How much sugar is sneaking into your supermarket shop?

Australian food ministers are expected to consult publicly on proposed changes to food labels later this year to improve information on added sugar.

One way is by quantifying it on product nutrition panels. “Currently they only list total sugars. It’s confusing because you don’t know how much is coming from, for example, dry fruit versus pure sugar,” Coyle says.

Other options include showing the number of teaspoons of added sugar on the front of packaging with a pictorial warning, and a clearer ingredients list.

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“There are about 800 terms and variations for added sugar, so it makes it really hard for consumers to pick up a product and know if it has a lot,” Coyle says. “It would be great if all added sugar terms could be listed under one ingredient.”

Coyle says she would like to see the government’s voluntary sugar targets made mandatory to force companies to make healthier food. She also calls for the sizes of junk food products to be reduced.

“We need to limit the amount of sugar manufacturers are pouring into our packaged foods and let consumers make informed choices when they shop,” she says.

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Tips for reducing your intake of added sugars

  • To calculate how many grams are in a teaspoon, use this as a guide: one teaspoon = approximately four grams of sugar.
  • Look out for added sugars on the ingredients list. There are more than 800 terms, but common ones include fructose, rice syrup, dextrose, maple syrup, glucose, sucrose and all types of sugar (brown, white, raw).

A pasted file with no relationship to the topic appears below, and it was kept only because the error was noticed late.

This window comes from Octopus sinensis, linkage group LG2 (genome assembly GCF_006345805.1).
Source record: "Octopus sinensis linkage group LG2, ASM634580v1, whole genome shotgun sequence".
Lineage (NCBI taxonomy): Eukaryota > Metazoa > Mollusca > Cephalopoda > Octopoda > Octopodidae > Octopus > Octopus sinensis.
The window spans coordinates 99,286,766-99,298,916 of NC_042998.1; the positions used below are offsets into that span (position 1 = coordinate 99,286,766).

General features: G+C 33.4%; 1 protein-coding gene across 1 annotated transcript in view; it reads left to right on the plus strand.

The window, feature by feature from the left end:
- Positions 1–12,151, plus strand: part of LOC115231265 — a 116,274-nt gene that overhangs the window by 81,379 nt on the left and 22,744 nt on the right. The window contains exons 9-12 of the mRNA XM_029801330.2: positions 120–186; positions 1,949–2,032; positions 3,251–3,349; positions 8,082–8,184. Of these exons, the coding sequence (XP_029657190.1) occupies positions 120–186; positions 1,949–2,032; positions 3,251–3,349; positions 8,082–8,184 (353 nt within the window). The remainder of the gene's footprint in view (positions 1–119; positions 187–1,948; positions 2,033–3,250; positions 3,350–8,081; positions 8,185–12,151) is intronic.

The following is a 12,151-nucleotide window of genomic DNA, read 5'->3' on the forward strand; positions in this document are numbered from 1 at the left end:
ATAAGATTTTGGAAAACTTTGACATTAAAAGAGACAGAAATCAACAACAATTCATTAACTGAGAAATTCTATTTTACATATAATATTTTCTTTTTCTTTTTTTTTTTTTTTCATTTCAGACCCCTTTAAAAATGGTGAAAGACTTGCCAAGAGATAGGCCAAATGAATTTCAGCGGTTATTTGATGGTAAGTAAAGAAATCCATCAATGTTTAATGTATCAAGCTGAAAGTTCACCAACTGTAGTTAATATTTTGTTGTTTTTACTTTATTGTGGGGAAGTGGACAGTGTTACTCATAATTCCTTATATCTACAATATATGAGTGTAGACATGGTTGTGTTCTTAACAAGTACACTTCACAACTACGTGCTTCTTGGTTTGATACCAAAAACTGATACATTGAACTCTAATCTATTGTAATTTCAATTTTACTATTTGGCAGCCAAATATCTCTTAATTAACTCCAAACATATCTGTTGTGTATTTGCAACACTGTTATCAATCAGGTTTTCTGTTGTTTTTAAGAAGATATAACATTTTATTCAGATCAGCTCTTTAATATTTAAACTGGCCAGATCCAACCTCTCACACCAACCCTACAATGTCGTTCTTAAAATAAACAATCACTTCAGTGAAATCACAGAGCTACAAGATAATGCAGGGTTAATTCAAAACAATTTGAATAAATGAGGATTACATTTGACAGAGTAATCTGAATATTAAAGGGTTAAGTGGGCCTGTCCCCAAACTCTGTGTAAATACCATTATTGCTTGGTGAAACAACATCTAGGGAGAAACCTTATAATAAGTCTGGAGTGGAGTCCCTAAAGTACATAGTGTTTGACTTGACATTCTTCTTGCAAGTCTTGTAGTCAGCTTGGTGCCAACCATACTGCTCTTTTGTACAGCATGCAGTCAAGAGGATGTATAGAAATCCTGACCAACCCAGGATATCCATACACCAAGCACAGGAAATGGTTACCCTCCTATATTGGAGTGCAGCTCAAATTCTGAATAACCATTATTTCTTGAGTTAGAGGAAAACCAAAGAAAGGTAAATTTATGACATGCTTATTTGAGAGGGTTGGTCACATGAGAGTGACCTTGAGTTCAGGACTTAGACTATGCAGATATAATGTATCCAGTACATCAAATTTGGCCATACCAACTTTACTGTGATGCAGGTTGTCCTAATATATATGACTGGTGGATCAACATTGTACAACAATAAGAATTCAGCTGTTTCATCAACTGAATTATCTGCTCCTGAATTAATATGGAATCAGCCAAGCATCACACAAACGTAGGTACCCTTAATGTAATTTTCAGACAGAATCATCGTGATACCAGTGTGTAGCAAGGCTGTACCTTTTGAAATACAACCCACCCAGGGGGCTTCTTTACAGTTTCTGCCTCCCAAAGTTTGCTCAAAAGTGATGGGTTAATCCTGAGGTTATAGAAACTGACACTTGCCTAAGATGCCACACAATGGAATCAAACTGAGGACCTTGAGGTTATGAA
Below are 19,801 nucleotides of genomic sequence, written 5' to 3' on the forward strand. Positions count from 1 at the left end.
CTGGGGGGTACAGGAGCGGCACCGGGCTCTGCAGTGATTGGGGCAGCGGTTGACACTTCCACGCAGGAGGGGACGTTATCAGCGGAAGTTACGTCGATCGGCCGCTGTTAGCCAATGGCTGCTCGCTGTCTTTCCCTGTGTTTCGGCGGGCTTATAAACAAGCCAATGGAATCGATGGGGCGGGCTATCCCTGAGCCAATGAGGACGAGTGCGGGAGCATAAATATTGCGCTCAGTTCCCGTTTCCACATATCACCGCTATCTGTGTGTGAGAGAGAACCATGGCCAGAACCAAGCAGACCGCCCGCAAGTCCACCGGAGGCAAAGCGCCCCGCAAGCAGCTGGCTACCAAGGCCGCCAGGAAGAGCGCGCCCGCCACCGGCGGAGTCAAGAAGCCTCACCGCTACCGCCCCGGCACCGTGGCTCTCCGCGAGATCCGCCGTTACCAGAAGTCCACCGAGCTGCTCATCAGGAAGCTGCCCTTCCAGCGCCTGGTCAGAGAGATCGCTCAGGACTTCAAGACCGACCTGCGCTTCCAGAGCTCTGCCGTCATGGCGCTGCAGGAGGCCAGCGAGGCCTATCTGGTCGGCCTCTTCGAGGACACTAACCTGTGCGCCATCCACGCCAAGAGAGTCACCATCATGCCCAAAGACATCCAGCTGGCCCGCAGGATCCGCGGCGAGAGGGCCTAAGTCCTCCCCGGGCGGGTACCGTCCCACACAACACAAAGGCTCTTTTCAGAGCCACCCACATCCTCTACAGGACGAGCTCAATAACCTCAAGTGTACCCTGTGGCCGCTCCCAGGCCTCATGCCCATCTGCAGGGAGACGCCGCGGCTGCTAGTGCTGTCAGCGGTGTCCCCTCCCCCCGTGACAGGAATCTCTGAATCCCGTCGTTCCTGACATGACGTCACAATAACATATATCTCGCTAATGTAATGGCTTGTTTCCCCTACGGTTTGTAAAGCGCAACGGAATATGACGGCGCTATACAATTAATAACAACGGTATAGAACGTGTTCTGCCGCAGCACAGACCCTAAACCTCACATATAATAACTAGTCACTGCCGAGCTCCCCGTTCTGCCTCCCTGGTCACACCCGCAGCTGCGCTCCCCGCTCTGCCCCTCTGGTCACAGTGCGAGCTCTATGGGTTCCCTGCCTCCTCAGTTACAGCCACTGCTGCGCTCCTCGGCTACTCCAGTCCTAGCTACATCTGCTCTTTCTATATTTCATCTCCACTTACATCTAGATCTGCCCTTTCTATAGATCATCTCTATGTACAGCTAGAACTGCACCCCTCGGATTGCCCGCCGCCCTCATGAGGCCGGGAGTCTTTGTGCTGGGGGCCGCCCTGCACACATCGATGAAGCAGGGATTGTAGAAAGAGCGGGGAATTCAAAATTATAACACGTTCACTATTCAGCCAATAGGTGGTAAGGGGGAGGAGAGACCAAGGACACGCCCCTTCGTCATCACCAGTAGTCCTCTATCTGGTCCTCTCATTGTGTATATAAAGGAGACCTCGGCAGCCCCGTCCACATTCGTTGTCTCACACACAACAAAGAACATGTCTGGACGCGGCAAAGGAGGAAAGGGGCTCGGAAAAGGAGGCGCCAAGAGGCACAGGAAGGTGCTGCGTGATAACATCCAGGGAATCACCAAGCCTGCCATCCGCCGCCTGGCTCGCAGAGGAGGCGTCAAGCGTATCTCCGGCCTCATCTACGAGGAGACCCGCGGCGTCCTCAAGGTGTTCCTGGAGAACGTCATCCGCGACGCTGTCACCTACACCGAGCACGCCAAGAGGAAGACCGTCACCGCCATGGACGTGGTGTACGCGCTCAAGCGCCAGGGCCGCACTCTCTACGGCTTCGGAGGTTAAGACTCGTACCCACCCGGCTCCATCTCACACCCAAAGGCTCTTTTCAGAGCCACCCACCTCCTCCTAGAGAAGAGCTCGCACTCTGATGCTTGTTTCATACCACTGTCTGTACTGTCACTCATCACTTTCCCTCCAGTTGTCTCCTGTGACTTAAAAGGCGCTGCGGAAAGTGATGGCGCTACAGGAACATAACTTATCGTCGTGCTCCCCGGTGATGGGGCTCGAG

• If a product contains more than 15 grams of sugar per 100 grams, it probably contains added sugar. Look for those that have under five grams per 100 grams instead.
  • Cut back on foods that are high in added sugar, such as confectionery, ice-cream, sugary drinks, flavoured milk, biscuits and cakes.
  • When choosing between products, opt for plain and unsweetened varieties e.g. natural yoghurt, plain milk and unflavoured meats.
  • Spend more around the perimeter of the supermarket where you’ll find healthy staples including fruit, vegetables, milk, eggs, nuts, meat and bread. These foods should make up the majority of your diet.
  • Download the FoodSwitch app. It will tell you how much added sugar is in a product and recommend healthier alternatives to switch to.

Source: The George Institute for Global Health

Associate Professor Gary Sacks, of Deakin University’s Global Obesity Centre, says the research results are “alarming” given most people buy their food from the supermarket and high-sugar diets are heavily linked to Australia’s obesity rates, and in turn, other chronic diseases. A quarter of children and two-thirds of adults are overweight or obese, and the Australian Dietary Guidelines urge people to limit their sugar intake.

Sacks, who was not involved in the George Institute research, supports clearer food labelling, and says he’d also like to see Australia follow the UK by introducing a sugar tax, plus measures to curb junk food’s advertising and heavy discounting.

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“There’s a responsibility on food companies to take more action,” Sacks says. “With confectionery, no one is pretending those are healthy products and consumers understand that, but when you look at other categories … there’s a lot of scope for sugar levels to come down.”

He adds it’s also important we don’t overly focus on one individual nutrient, and instead consider foods’ overall nutrition.

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“While sugar is a problem, one reason we got into this situation of high sugar in yoghurt is because decades ago there was fuss about fats, so food manufacturers started to make low-fat yoghurt, and increased sugar to compensate.”

Sacks wants the voluntary Health Star Rating system – which accounts for multiple nutrients – to become mandatory, which the George Institute also strongly backs.

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